Hoping to bring utility computing closer to fruition, 25 companies last week unveiled the XML-based standards initiative DCML (Data Center Markup Language). The standard is designed to serve as the foundation on which users can build and deploy enterprise-capable applications.
Led by Opsware, Electronic Data Systems, Computer Associates, and BEA Systems, the founding companies also announced the formation of the DCML Organization, which will be largely responsible for advancing and maintaining the proposed standard.
The long-range goal of DCML is to introduce a simpler way to achieve interoperability among widely disparate IT systems, thereby encouraging the use of utility computing among larger datacenters.
"Without a standards-based mechanism that better defines datacenter relationships, IT operations management will continue to struggle with implementing configuration and change-management processes, which would then continue to remain very labor intensive," said Donna Scott, a senior analyst at Gartner.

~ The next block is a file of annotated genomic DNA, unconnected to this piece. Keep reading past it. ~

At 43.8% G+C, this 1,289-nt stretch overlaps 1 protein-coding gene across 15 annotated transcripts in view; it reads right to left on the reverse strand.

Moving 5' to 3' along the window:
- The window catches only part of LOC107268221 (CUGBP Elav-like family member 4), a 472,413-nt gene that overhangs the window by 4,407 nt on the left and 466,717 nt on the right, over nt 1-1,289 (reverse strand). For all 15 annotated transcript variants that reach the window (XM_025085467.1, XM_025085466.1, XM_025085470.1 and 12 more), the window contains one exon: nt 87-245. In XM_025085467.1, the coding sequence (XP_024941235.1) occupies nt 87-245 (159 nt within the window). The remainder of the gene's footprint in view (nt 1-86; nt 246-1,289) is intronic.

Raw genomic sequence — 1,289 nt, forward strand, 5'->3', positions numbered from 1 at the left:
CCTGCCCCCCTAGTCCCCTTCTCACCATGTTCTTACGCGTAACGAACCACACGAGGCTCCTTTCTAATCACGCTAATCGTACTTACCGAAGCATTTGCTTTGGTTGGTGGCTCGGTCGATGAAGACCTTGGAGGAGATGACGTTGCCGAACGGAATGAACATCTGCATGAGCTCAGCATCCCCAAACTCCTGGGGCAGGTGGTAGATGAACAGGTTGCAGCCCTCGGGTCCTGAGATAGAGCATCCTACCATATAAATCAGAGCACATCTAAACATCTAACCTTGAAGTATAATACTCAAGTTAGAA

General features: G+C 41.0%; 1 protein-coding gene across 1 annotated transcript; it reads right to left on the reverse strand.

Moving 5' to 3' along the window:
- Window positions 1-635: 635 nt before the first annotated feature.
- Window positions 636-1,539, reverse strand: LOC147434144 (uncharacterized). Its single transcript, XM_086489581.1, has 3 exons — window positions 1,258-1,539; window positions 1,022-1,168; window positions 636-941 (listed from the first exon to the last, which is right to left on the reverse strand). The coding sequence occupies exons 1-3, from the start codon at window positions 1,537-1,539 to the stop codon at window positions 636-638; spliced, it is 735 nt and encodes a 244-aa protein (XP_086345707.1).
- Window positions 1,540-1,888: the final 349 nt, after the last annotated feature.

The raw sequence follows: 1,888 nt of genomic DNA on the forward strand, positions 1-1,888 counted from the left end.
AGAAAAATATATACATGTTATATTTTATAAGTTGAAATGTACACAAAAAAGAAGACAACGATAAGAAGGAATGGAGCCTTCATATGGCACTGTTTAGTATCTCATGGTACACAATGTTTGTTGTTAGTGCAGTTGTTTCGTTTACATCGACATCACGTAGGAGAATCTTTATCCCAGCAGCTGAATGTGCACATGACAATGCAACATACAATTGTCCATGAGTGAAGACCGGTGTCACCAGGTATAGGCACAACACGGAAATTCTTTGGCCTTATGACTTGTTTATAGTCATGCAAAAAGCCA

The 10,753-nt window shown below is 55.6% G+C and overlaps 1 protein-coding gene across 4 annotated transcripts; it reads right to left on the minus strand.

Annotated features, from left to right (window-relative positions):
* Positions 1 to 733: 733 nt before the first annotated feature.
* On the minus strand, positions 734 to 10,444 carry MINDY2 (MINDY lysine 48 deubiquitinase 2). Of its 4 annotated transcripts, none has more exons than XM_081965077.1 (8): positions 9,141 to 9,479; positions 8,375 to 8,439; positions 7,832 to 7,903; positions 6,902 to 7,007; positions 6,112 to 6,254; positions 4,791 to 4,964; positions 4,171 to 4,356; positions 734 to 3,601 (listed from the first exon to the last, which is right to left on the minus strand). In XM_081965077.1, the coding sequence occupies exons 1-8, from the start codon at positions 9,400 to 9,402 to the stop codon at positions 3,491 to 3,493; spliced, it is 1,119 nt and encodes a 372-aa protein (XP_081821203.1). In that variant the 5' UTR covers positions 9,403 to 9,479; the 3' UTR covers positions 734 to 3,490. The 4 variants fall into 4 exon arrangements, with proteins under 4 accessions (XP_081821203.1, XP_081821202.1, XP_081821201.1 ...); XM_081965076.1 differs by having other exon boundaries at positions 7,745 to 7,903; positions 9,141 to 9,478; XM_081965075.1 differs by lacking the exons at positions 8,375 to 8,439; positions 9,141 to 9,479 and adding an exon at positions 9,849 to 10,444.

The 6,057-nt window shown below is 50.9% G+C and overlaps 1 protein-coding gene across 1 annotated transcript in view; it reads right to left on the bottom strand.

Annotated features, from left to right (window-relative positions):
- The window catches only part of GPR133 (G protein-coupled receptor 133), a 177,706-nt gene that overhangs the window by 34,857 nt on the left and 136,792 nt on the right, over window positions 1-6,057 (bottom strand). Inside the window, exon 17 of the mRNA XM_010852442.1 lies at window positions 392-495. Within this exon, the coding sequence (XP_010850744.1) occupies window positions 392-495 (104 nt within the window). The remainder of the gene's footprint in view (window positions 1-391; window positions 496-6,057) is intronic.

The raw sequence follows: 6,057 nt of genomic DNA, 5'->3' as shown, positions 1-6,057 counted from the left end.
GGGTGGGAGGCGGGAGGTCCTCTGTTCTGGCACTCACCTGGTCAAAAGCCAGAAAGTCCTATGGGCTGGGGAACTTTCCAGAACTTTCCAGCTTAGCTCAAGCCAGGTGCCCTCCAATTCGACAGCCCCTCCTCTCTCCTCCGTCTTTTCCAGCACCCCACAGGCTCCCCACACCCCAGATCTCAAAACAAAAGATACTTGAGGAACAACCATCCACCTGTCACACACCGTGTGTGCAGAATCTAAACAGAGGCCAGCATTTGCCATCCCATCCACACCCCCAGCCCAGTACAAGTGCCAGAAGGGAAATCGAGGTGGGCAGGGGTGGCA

The proposed standard encompasses a range of datacenter elements including network and storage components. It also contains support for operating systems such as Windows, Linux, and Unix, in addition to software infrastructure products and accompanying applications, a DCML Organization spokesperson said.
Executives from the founding companies contend that DCML is the first standard model to describe what is contained in a datacenter and, more specifically, how that environment is constructed. By doing so it enables a systematic reproduction, rebuilding, or reprovisioning of any portion of the datacenter environment, they said.
Marc Andreessen, Opsware's chairman, said DCML can be thought of as HTML for the datacenter. While it may take some time for it to become widely adopted -- particularly by IBM, Sun, and Microsoft -- Andreessen said he believes DCML will follow the same acceptance curve as did HTML and TCP/IP.
"To me, where [DCML] is right now is analogous to HTML and TCP/IP. Companies like IBM and Sun were not in favor of them originally but ended up adopting them and are now enthusiastic supporters," Andreessen said.
Version 1.0 of DCML will be out early next year, according to Andreessen. Opsware is expected to make its offering fully complaint with the specification by the end of the first quarter of 2004.